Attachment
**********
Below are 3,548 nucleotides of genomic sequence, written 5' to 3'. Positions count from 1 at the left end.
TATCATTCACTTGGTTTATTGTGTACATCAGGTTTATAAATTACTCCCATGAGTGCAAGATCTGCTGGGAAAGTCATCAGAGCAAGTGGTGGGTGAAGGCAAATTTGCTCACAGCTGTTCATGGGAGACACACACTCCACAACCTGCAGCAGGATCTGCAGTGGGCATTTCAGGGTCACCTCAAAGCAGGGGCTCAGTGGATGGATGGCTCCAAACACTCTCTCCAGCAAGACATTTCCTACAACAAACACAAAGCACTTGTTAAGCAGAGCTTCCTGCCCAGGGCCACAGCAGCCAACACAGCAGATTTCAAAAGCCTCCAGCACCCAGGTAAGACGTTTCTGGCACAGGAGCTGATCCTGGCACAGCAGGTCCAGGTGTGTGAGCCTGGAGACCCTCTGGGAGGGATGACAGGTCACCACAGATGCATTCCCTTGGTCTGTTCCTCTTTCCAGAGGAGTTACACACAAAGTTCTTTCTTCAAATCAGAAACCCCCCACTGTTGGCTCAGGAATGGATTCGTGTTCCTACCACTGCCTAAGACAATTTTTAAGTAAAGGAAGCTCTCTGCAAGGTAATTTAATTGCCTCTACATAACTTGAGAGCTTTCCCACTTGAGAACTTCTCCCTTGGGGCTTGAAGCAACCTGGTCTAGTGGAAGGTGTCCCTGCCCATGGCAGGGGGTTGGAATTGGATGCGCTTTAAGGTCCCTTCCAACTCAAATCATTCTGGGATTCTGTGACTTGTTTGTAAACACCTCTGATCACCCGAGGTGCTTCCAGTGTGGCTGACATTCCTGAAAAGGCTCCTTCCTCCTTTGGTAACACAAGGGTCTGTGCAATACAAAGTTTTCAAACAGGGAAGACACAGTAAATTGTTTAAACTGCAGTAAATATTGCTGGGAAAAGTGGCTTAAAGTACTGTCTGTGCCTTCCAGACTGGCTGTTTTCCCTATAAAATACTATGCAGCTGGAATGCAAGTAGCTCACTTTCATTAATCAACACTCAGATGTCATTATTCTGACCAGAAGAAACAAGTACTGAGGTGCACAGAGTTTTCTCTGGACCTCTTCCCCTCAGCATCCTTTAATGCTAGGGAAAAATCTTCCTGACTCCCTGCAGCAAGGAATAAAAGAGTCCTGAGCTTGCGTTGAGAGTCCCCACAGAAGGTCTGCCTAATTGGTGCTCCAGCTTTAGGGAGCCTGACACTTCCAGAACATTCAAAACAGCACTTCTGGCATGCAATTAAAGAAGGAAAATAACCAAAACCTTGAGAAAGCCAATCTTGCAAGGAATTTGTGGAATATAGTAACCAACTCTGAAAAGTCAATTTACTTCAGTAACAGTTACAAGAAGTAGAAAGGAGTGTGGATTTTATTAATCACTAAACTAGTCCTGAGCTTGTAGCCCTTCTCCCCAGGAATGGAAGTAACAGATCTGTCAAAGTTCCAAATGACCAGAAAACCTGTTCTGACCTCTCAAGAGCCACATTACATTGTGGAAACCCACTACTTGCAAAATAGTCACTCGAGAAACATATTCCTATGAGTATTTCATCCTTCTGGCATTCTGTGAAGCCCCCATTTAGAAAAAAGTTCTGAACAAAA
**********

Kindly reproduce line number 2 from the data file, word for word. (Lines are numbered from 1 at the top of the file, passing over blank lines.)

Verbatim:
TATCATTCACTTGGTTTATTGTGTACATCAGGTTTATAAATTACTCCCATGAGTGCAAGATCTGCTGGGAAAGTCATCAGAGCAAGTGGTGGGTGAAGGCAAATTTGCTCACAGCTGTTCATGGGAGACACACACTCCACAACCTGCAGCAGGATCTGCAGTGGGCATTTCAGGGTCACCTCAAAGCAGGGGCTCAGTGGATGGATGGCTCCAAACACTCTCTCCAGCAAGACATTTCCTACAACAAACACAAAGCACTTGTTAAGCAGAGCTTCCTGCCCAGGGCCACAGCAGCCAACACAGCAGATTTCAAAAGCCTCCAGCACCCAGGTAAGACGTTTCTGGCACAGGAGCTGATCCTGGCACAGCAGGTCCAGGTGTGTGAGCCTGGAGACCCTCTGGGAGGGATGACAGGTCACCACAGATGCATTCCCTTGGTCTGTTCCTCTTTCCAGAGGAGTTACACACAAAGTTCTTTCTTCAAATCAGAAACCCCCCACTGTTGGCTCAGGAATGGATTCGTGTTCCTACCACTGCCTAAGACAATTTTTAAGTAAAGGAAGCTCTCTGCAAGGTAATTTAATTGCCTCTACATAACTTGAGAGCTTTCCCACTTGAGAACTTCTCCCTTGGGGCTTGAAGCAACCTGGTCTAGTGGAAGGTGTCCCTGCCCATGGCAGGGGGTTGGAATTGGATGCGCTTTAAGGTCCCTTCCAACTCAAATCATTCTGGGATTCTGTGACTTGTTTGTAAACACCTCTGATCACCCGAGGTGCTTCCAGTGTGGCTGACATTCCTGAAAAGGCTCCTTCCTCCTTTGGTAACACAAGGGTCTGTGCAATACAAAGTTTTCAAACAGGGAAGACACAGTAAATTGTTTAAACTGCAGTAAATATTGCTGGGAAAAGTGGCTTAAAGTACTGTCTGTGCCTTCCAGACTGGCTGTTTTCCCTATAAAATACTATGCAGCTGGAATGCAAGTAGCTCACTTTCATTAATCAACACTCAGATGTCATTATTCTGACCAGAAGAAACAAGTACTGAGGTGCACAGAGTTTTCTCTGGACCTCTTCCCCTCAGCATCCTTTAATGCTAGGGAAAAATCTTCCTGACTCCCTGCAGCAAGGAATAAAAGAGTCCTGAGCTTGCGTTGAGAGTCCCCACAGAAGGTCTGCCTAATTGGTGCTCCAGCTTTAGGGAGCCTGACACTTCCAGAACATTCAAAACAGCACTTCTGGCATGCAATTAAAGAAGGAAAATAACCAAAACCTTGAGAAAGCCAATCTTGCAAGGAATTTGTGGAATATAGTAACCAACTCTGAAAAGTCAATTTACTTCAGTAACAGTTACAAGAAGTAGAAAGGAGTGTGGATTTTATTAATCACTAAACTAGTCCTGAGCTTGTAGCCCTTCTCCCCAGGAATGGAAGTAACAGATCTGTCAAAGTTCCAAATGACCAGAAAACCTGTTCTGACCTCTCAAGAGCCACATTACATTGTGGAAACCCACTACTTGCAAAATAGTCACTCGAGAAACATATTCCTATGAGTATTTCATCCTTCTGGCATTCTGTGAAGCCCCCATTTAGAAAAAAGTTCTGAACAAAA